MARION — Town Administrator James McGrail and the Marion Board of Health would like to provide information and precautionary measures regarding mosquitoes as Eastern Equine Encephalitis (EEE) season approaches.
According to the Massachusetts Department of Public Health (DPH), since the virus was first identified in Massachusetts in 1938, just over 110 cases have occurred. Outbreaks of EEE usually occur in Massachusetts every 10-20 years and these outbreaks will typically last two to three years. The DPH reports that the most recent outbreak began in 2019 and 12 cases and six fatalities occurred during the year. The 2020 season is expected to be another high-risk year.
EEE is a rare but serious illness spread by the bite of an infected mosquito. Symptoms can include fever, stiff neck, headache and fatigue. While EEE can infect people of all ages, people under the age of 15 or over the age of 50 are at a particular risk for serious illness.
According to the Centers for Disease Control and Prevention (CDC), the EEE virus is a rare cause of brain infections or encephalitis. Very few human cases are reported across the U.S. each year, but EEE can be fatal or leave victims with serious complications and neurological problems.
In Massachusetts, the virus is most often identified in mosquitoes found in and around freshwater, hardwood swamps. However, mosquito breeding sites can be anywhere and mosquitoes can begin to multiply in any puddle or standing water that lasts for more than four days.
The DPH began testing mosquito samples throughout the state on June 15. Routine mosquito testing is usually conducted and reported by the DPH from June through October. The Town of Marion is part of the Plymouth County Mosquito Control Project service area, which provides mosquito control activities to 28 communities in the region. Towns work collaboratively with the Mosquito Control Project to identify response plans and schedule aerial mosquito spraying depending upon the results of routine mosquito testing and the risk of EEE. Residents can also contact the project to have areas on their property tested for larvae and sprayed.
EEE cases are most frequently seen between July and September but it is important to take precautionary measures early in the season. The Marion Board of Health recommends the following safety precautions offered by the DPH and CDC to protect yourself and your loved ones from mosquito-borne diseases, and reduce the risk of exposure to the wider community:
Avoid Mosquito Bites
- Be aware of peak mosquito hours: The hours from dusk to dawn are peak biting times for many mosquitoes. Consider rescheduling outdoor activities that occur during the evening or early morning. If you are outdoors at any time and notice mosquitoes around you, take steps to avoid being bitten by moving indoors, covering up and/or wearing repellent.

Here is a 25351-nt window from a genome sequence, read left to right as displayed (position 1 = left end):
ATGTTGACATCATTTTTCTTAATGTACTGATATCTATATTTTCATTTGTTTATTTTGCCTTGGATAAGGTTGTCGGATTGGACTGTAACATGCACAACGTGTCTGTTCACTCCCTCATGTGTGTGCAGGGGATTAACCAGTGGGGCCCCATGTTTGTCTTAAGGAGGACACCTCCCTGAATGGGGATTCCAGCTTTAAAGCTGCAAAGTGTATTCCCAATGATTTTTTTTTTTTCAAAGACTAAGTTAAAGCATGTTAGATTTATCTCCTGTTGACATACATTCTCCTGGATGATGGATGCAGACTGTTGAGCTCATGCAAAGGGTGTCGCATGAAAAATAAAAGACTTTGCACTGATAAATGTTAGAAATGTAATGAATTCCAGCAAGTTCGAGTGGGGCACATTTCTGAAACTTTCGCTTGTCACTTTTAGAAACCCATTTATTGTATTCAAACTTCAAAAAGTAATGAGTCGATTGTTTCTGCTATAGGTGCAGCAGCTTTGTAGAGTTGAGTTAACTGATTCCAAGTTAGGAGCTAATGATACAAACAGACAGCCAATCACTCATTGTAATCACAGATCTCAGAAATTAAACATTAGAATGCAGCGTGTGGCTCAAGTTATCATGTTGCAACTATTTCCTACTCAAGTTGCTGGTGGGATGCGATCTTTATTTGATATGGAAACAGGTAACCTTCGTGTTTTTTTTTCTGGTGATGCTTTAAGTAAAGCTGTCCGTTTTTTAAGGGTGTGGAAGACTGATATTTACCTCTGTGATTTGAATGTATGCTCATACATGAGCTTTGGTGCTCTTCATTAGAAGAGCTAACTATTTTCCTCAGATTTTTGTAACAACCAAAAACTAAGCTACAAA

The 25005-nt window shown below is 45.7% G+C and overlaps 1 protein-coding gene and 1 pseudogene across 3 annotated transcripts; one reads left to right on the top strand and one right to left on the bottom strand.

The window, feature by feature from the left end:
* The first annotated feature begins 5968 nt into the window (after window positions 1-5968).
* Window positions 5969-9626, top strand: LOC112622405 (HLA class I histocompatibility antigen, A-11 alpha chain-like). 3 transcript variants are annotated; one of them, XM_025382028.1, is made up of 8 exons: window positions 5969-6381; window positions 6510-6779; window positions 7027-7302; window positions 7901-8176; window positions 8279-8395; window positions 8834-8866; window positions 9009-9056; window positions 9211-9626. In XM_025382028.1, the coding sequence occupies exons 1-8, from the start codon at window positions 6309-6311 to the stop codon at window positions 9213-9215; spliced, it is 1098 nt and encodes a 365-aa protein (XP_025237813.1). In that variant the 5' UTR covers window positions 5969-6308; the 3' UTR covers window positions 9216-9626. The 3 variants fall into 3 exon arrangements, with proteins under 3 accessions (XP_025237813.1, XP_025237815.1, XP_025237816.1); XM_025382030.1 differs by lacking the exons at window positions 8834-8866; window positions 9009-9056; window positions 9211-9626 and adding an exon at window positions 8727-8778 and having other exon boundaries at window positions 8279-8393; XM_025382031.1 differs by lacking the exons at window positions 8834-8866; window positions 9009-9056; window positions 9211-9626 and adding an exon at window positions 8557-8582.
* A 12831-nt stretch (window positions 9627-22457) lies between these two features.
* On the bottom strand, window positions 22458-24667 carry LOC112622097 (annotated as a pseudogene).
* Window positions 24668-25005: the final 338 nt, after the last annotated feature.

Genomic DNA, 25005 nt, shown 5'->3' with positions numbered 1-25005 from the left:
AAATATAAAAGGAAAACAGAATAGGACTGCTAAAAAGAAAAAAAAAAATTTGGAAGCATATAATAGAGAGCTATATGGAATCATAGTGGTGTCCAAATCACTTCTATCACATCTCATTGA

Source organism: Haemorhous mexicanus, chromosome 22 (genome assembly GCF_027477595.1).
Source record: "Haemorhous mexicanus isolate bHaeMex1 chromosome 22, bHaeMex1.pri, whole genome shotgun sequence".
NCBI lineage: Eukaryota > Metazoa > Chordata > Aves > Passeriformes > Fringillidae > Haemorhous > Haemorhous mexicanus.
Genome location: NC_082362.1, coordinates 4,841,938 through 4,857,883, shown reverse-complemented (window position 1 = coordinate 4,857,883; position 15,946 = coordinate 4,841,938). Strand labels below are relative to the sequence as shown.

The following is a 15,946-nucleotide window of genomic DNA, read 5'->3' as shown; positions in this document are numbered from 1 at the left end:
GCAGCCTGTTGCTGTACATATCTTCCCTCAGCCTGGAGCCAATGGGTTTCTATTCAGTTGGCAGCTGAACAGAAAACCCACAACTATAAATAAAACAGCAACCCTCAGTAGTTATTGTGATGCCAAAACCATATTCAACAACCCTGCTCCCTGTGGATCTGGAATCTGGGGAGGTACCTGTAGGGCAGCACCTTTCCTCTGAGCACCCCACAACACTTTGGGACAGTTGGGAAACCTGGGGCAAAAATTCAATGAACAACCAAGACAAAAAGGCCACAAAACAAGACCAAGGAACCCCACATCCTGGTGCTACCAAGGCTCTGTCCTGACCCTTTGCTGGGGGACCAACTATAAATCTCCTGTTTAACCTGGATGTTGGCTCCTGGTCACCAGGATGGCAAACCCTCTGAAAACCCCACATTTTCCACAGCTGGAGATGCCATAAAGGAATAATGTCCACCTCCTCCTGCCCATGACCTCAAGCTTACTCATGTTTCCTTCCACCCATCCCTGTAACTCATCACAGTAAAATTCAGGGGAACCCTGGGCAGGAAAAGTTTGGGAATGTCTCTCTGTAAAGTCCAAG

- Clothing can help reduce mosquito bites: Although it may be difficult to do when it’s hot, wearing long sleeves, long pants and socks while outdoors will help keep mosquitoes away from your skin. Consider investing in permethrin-treated clothing and gear if you spend a lot of time outdoors or work outdoors. You can also use permethrin to treat clothing, but be sure to follow product instructions and do not apply permethrin directly to your skin.
- If you have children, consider purchasing mosquito netting for strollers and baby carriers.
- Apply insect repellent when you go outdoors. Use a repellent with DEET, permethrin, picaridin, IR3535 or oil of lemon eucalyptus according to the instructions on the product label.
- DEET products should not be used on infants under two months of age and should be used in concentrations of 30 percent or less on older children. Oil of lemon eucalyptus should not be used on children under three years of age. Permethrin products are intended for use on items such as clothing, shoes, bed nets and camping gear and should not be applied directly to your skin.
- Any mosquito repellent should be marked with an EPA registration number which indicates that it is safe and effective as a mosquito repellent. To learn more about using insect repellents safely and effectively, visit the EPA website.
Mosquito-Proof Your Home
- Drain standing water: Many mosquitoes lay their eggs in standing water. Limit the number of places around your home for mosquitoes to breed by either draining or getting rid of items that hold water. Check rain gutters and drains. Empty any unused flowerpots and wading pools and change water in birdbaths frequently.
- Install or repair window and door screens: Some mosquitoes like to come indoors. Keep them outside by having tightly-fitting screens on all of your windows and doors.
Information about EEE and other mosquito-borne diseases, as well as historical virus activity in Massachusetts can be found on the DPH website. The DPH has also made available a printable fact sheet here and educational videos here.